"I thought 'what would be greater than to be able to make a living just off taking care of animals?'" - David Soehnlen, D.V.M.
The Soehnlen Veterinary Clinic in Navarre, Ohio may look like any other veterinary clinic from the outside, but the roots of this clinic run deep. Over 45 years ago, Dr. David Soehnlen started the clinic after graduating from The Ohio State University’s College of Veterinary Medicine Today, the clinic is a family affair. David’s wife, Lori, has helped run the clinic for the past 30 years, and now their son, Dr. Stanley Soehnlen, has come home to join the family business.
Stan and his wife, Dr. Dana Soehnlen, both became veterinarians after graduating from Lincoln Memorial University’s veterinary school in 2019. Stan and Dana met in 4-H and have been together ever since. Dana also works at the clinic with the rest of the family and David said, “that’s been the biggest help of all. Now it just seems like we can never keep up, which is flattering, but also exhausting.”
The family began their herd 15 years ago with five red and white Shorthorn heifers. Lori explains that as their children gained more interest in 4-H and showing cattle, they started moving towards crossbred cattle, and a few Herefords. Now with Stan heading up their cattle operation, their primary focus has become producing cattle they can sell to 4-H kids.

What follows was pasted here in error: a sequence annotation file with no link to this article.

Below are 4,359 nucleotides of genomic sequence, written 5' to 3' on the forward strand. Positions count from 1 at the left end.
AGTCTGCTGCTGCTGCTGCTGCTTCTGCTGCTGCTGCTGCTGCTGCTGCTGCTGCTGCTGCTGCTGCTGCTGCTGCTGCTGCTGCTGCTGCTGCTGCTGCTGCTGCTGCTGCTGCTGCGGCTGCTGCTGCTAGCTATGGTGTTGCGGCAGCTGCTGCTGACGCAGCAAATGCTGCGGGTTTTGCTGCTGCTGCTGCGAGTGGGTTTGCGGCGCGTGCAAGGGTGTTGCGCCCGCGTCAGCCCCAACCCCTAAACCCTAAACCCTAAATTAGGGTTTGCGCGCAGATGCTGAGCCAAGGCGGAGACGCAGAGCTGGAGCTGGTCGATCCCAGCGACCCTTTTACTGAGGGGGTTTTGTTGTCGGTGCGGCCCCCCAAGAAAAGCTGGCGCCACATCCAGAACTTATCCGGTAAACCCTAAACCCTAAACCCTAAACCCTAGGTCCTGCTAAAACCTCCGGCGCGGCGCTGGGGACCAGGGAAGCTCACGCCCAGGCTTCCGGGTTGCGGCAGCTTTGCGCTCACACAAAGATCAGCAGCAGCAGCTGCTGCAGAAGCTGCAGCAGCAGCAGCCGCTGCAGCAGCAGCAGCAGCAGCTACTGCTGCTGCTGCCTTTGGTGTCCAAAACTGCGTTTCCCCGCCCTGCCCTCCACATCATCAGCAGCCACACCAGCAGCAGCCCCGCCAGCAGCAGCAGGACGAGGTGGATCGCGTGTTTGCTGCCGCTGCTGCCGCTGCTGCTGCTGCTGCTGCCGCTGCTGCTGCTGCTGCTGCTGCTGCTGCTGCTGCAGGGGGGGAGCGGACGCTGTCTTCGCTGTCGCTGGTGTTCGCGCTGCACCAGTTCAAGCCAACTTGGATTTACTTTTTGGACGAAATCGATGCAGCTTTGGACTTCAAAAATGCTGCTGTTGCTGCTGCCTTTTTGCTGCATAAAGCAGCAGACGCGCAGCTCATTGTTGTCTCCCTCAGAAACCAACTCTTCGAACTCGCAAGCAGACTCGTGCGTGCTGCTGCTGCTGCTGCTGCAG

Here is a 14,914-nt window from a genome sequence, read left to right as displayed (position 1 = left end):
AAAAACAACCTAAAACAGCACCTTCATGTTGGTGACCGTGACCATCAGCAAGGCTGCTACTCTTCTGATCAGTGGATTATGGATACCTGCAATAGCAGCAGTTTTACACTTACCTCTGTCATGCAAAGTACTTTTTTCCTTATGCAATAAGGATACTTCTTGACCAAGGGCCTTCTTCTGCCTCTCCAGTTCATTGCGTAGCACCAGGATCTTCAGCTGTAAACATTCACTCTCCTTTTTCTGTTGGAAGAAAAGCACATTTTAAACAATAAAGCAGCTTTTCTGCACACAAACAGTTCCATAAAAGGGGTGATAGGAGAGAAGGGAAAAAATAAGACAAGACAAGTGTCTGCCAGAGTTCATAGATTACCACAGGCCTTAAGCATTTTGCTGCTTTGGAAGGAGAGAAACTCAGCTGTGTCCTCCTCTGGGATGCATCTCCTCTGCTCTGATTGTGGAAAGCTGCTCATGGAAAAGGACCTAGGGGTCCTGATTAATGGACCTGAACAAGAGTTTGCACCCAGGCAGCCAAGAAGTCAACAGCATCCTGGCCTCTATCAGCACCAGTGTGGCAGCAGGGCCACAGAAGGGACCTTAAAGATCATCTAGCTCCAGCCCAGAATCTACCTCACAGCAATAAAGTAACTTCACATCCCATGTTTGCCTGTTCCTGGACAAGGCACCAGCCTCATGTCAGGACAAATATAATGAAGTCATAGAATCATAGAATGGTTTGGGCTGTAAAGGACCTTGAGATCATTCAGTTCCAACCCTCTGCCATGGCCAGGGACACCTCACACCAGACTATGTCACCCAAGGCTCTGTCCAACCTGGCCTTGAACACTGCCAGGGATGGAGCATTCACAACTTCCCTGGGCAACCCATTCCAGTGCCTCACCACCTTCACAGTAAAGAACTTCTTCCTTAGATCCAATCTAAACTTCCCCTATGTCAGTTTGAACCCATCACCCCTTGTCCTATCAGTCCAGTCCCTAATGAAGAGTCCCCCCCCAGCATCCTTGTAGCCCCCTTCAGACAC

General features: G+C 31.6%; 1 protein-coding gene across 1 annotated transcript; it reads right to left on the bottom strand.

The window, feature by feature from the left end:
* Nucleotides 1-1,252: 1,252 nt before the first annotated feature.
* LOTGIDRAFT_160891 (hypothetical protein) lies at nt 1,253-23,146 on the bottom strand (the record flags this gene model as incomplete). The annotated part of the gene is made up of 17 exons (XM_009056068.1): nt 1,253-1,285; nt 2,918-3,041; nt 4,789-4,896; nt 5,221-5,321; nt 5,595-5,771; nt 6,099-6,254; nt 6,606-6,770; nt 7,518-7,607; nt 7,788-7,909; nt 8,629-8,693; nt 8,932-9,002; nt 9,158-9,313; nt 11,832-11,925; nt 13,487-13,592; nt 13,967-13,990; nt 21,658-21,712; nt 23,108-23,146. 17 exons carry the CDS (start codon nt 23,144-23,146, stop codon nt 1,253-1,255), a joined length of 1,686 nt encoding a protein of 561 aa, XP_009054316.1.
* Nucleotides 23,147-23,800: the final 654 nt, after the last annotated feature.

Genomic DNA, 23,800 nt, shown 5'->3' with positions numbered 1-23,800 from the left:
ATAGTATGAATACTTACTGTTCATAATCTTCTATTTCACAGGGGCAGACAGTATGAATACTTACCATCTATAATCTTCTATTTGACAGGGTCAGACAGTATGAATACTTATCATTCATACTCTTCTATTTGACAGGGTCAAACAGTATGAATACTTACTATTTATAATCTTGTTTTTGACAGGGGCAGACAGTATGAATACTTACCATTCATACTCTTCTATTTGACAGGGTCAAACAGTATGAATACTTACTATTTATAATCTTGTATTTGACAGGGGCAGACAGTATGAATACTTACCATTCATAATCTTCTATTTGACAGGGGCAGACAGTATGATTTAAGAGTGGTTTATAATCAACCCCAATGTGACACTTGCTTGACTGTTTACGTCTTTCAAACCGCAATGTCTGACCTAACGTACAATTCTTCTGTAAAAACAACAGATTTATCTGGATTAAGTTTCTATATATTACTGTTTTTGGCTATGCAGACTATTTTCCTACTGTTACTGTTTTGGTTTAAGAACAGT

From a veterinary perspective, Stan foresees the use of veterinary feed directive being a future change in the industry. He states “It seems like more and more people are concerned with what they’re eating. Lawmakers are paying more attention to it too... in the next few years we’ll see more strict regulations on veterinary medicine.” He predicts changes in withholding times, antibiotic resistance, and preventative medicine, all practices that beef farmers in the U.S. routinely utilize to produce the world’s safest beef supply. are topics in which.
For the future, David says, “They [his children] can take it and fly with it.” Stan’s career goal is to eventually start an embryo company and have his own in vitro fertilization (IVF) lab in northeast Ohio. For now, he is just trying to breed cows that you like to look at. He says, “we enjoy it and every year we try to breed a little better.”